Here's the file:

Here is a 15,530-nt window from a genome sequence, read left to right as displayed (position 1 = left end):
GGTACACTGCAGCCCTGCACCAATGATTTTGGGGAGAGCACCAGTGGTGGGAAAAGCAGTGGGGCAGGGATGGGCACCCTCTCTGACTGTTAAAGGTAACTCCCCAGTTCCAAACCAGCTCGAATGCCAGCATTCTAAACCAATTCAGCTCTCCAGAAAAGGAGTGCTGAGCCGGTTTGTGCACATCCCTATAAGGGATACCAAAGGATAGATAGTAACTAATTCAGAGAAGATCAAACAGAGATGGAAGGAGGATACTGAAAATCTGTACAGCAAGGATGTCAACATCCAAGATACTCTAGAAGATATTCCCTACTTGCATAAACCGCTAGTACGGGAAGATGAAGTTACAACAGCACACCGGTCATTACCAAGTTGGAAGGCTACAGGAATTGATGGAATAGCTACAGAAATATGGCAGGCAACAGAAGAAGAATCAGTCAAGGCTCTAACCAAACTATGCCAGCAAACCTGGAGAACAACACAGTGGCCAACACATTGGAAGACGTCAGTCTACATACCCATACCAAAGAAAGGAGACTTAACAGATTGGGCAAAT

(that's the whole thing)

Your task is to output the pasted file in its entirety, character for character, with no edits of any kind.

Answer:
Here is a 15,530-nt window from a genome sequence, read left to right as displayed (position 1 = left end):
GGTACACTGCAGCCCTGCACCAATGATTTTGGGGAGAGCACCAGTGGTGGGAAAAGCAGTGGGGCAGGGATGGGCACCCTCTCTGACTGTTAAAGGTAACTCCCCAGTTCCAAACCAGCTCGAATGCCAGCATTCTAAACCAATTCAGCTCTCCAGAAAAGGAGTGCTGAGCCGGTTTGTGCACATCCCTATAAGGGATACCAAAGGATAGATAGTAACTAATTCAGAGAAGATCAAACAGAGATGGAAGGAGGATACTGAAAATCTGTACAGCAAGGATGTCAACATCCAAGATACTCTAGAAGATATTCCCTACTTGCATAAACCGCTAGTACGGGAAGATGAAGTTACAACAGCACACCGGTCATTACCAAGTTGGAAGGCTACAGGAATTGATGGAATAGCTACAGAAATATGGCAGGCAACAGAAGAAGAATCAGTCAAGGCTCTAACCAAACTATGCCAGCAAACCTGGAGAACAACACAGTGGCCAACACATTGGAAGACGTCAGTCTACATACCCATACCAAAGAAAGGAGACTTAACAGATTGGGCAAAT